On July 18, 1863, Confederate General John Hunt Morgan reached Buffington Island at the Ohio River and hoped to cross his cavalry safely back to friendly territory after his most famous raid into Ohio. It had started over a month earlier on June 11 when Morgan took approximately 2,500 cavalrymen and headed north to try to distraction Union troops away from the Confederate forces in Tennessee. For 25 days the Confederates lived off the land and traveled nearly 1,000 miles through Kentucky, Indiana, and Ohio. Along the way, the citizens’ and militias’ boldness increased and Union cavalry joined the pursuit.
By the time, the Confederate cavalry arrived near Buffington Island, they were in a running fight with Union forces. Morgan took the remainder of July 18th to rest his raiders and the delay proved disastrous for him. On July 19th, Union cavalry and gunboats waited, resulting in hours of fighting at the river and forcing Morgan to retreat northward with about 1,100 men. The remainder of his cavalry surrendered. Morgan had a few more days of freedom that month, but he was eventually captured on July 26th and sent to prison (which lead to another daring escape).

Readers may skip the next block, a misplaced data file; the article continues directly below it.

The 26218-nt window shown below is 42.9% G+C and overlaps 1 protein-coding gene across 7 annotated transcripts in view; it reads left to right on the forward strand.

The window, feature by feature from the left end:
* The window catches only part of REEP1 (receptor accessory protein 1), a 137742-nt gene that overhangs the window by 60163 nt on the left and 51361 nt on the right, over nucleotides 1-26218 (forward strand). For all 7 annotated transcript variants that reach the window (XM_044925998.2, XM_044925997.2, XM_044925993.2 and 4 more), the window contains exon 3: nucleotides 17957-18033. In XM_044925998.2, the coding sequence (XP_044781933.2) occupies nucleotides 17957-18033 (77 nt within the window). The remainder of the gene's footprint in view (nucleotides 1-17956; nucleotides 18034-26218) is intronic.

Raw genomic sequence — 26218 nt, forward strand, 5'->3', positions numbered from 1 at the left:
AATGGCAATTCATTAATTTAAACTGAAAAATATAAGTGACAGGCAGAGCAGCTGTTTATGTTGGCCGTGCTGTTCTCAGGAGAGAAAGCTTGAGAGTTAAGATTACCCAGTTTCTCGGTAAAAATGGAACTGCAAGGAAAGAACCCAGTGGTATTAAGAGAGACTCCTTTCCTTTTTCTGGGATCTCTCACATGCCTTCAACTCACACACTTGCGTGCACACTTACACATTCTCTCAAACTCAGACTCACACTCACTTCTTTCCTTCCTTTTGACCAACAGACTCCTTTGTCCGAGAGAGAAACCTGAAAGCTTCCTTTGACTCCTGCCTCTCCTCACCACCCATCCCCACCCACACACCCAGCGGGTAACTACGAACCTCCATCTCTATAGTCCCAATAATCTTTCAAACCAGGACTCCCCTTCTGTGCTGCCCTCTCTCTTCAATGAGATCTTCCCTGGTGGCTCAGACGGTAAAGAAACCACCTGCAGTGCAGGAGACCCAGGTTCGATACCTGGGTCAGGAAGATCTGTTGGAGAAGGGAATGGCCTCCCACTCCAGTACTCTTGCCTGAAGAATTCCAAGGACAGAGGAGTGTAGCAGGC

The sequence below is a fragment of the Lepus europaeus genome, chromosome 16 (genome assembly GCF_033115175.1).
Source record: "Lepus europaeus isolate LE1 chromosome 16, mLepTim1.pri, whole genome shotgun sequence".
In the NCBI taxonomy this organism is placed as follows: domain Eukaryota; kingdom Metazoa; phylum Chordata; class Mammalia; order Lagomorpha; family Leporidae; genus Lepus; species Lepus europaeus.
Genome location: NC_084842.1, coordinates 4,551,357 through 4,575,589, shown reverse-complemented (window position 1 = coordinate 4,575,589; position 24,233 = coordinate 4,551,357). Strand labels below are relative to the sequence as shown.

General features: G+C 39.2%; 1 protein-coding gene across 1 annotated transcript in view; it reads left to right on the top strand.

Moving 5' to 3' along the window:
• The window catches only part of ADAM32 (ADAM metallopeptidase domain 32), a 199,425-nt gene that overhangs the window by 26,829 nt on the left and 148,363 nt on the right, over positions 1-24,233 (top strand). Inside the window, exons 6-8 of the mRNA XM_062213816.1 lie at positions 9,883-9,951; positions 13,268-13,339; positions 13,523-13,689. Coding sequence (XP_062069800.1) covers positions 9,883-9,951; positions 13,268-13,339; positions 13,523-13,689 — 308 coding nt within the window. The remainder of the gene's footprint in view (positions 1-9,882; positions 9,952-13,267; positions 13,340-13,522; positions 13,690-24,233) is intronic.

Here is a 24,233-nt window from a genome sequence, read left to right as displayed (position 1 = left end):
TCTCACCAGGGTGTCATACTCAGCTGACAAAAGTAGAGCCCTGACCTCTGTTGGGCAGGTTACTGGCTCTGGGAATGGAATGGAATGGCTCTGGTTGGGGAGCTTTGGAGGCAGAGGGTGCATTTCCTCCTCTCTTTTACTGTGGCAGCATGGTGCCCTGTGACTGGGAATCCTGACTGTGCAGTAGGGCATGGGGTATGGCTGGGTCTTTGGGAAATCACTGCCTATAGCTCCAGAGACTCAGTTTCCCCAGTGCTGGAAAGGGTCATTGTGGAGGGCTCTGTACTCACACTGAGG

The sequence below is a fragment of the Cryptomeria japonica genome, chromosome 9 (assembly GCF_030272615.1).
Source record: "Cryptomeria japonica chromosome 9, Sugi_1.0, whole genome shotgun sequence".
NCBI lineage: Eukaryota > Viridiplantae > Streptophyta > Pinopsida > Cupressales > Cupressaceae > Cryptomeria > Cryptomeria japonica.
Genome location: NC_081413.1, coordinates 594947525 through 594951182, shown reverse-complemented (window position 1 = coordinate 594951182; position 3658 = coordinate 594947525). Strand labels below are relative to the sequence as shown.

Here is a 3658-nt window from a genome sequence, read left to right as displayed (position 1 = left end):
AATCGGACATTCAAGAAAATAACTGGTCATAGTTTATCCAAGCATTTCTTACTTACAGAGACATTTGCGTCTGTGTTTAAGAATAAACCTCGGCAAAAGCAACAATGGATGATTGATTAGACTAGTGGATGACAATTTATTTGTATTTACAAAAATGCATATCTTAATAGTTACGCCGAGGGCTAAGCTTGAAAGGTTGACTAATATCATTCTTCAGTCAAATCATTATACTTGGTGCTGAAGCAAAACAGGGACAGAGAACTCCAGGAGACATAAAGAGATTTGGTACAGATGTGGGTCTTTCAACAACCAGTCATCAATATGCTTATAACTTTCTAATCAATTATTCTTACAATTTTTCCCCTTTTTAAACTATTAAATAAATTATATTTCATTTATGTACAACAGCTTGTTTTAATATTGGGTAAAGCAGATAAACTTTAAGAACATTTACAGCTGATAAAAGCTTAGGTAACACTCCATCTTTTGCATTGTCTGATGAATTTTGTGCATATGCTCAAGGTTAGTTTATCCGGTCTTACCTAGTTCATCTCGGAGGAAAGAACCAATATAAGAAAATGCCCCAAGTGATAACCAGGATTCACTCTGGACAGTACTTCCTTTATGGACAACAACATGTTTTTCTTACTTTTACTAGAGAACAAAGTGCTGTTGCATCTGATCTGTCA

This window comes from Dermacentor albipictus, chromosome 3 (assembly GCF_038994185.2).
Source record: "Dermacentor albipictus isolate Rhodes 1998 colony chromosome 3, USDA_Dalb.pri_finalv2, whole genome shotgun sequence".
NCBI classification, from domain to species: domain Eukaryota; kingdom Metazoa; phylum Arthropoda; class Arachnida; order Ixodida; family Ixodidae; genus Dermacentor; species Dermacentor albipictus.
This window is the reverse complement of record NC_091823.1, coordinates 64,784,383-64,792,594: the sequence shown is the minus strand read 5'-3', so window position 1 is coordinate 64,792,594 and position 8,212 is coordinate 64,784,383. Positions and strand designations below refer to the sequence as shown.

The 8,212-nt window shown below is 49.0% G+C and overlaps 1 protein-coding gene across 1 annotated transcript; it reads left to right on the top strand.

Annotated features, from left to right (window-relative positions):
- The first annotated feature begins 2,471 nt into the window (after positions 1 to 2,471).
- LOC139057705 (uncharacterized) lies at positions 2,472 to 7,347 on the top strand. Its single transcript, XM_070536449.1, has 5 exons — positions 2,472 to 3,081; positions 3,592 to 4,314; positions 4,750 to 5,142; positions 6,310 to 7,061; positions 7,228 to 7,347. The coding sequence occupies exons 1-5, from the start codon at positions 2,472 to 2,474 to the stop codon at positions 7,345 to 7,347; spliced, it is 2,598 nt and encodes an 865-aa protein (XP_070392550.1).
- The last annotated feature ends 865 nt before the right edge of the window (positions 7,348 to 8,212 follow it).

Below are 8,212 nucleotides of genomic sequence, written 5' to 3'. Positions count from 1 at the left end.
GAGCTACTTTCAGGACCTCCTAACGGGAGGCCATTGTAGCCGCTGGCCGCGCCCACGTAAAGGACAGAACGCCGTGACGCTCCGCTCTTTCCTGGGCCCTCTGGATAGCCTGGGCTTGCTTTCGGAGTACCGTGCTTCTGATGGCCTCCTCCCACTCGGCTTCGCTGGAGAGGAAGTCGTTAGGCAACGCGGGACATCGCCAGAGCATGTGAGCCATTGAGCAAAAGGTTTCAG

The Battle of Buffington Island was the largest Civil War battle in the state of Ohio with historians estimating 3,000 Union troops and 1,800 Confederates involved.
Today, the Buffington Island Battlefield Preservation Foundation is working to save and interpret the fighting area—approximately 1,230 acres of bottomland. Around the anniversary of the battle, a commemorative ceremony was hosted to remember the conflict and remind the local community and preservationists about the importance of this unique historic site.
For more information, please visit:
Buffington Island Battlefield Preservation Foundation – https://www.buffingtonbattlefieldfoundation.org/
“A Piece of History” (recent article about the commemorative event) – https://www.mydailysentinel.com/news/65141/a-piece-of-history-2